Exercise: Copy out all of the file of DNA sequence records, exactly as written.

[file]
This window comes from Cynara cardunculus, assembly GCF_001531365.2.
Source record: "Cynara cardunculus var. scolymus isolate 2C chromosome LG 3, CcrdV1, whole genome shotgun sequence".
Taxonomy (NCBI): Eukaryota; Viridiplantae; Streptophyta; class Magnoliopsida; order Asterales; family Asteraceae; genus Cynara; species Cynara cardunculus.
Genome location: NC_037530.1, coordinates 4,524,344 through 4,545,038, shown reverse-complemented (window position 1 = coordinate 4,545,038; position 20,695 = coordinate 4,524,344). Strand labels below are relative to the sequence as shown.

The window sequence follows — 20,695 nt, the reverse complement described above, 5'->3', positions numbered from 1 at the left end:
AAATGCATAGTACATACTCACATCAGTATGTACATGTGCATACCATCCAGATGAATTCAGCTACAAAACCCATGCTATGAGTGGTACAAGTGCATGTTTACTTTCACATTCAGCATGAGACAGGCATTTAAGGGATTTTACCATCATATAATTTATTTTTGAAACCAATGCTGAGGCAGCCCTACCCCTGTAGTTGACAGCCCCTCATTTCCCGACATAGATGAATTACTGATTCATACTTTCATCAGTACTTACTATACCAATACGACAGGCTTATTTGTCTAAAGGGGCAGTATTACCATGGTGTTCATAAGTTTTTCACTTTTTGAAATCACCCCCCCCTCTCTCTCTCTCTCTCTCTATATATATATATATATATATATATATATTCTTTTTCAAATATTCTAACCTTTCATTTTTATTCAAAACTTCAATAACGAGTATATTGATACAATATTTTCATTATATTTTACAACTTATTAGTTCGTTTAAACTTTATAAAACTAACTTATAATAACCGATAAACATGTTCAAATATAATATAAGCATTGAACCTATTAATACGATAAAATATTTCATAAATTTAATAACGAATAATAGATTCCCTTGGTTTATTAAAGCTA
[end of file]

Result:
This window comes from Cynara cardunculus, assembly GCF_001531365.2.
Source record: "Cynara cardunculus var. scolymus isolate 2C chromosome LG 3, CcrdV1, whole genome shotgun sequence".
Taxonomy (NCBI): Eukaryota; Viridiplantae; Streptophyta; class Magnoliopsida; order Asterales; family Asteraceae; genus Cynara; species Cynara cardunculus.
Genome location: NC_037530.1, coordinates 4,524,344 through 4,545,038, shown reverse-complemented (window position 1 = coordinate 4,545,038; position 20,695 = coordinate 4,524,344). Strand labels below are relative to the sequence as shown.

The window sequence follows — 20,695 nt, the reverse complement described above, 5'->3', positions numbered from 1 at the left end:
AAATGCATAGTACATACTCACATCAGTATGTACATGTGCATACCATCCAGATGAATTCAGCTACAAAACCCATGCTATGAGTGGTACAAGTGCATGTTTACTTTCACATTCAGCATGAGACAGGCATTTAAGGGATTTTACCATCATATAATTTATTTTTGAAACCAATGCTGAGGCAGCCCTACCCCTGTAGTTGACAGCCCCTCATTTCCCGACATAGATGAATTACTGATTCATACTTTCATCAGTACTTACTATACCAATACGACAGGCTTATTTGTCTAAAGGGGCAGTATTACCATGGTGTTCATAAGTTTTTCACTTTTTGAAATCACCCCCCCCTCTCTCTCTCTCTCTCTCTATATATATATATATATATATATATATATTCTTTTTCAAATATTCTAACCTTTCATTTTTATTCAAAACTTCAATAACGAGTATATTGATACAATATTTTCATTATATTTTACAACTTATTAGTTCGTTTAAACTTTATAAAACTAACTTATAATAACCGATAAACATGTTCAAATATAATATAAGCATTGAACCTATTAATACGATAAAATATTTCATAAATTTAATAACGAATAATAGATTCCCTTGGTTTATTAAAGCTA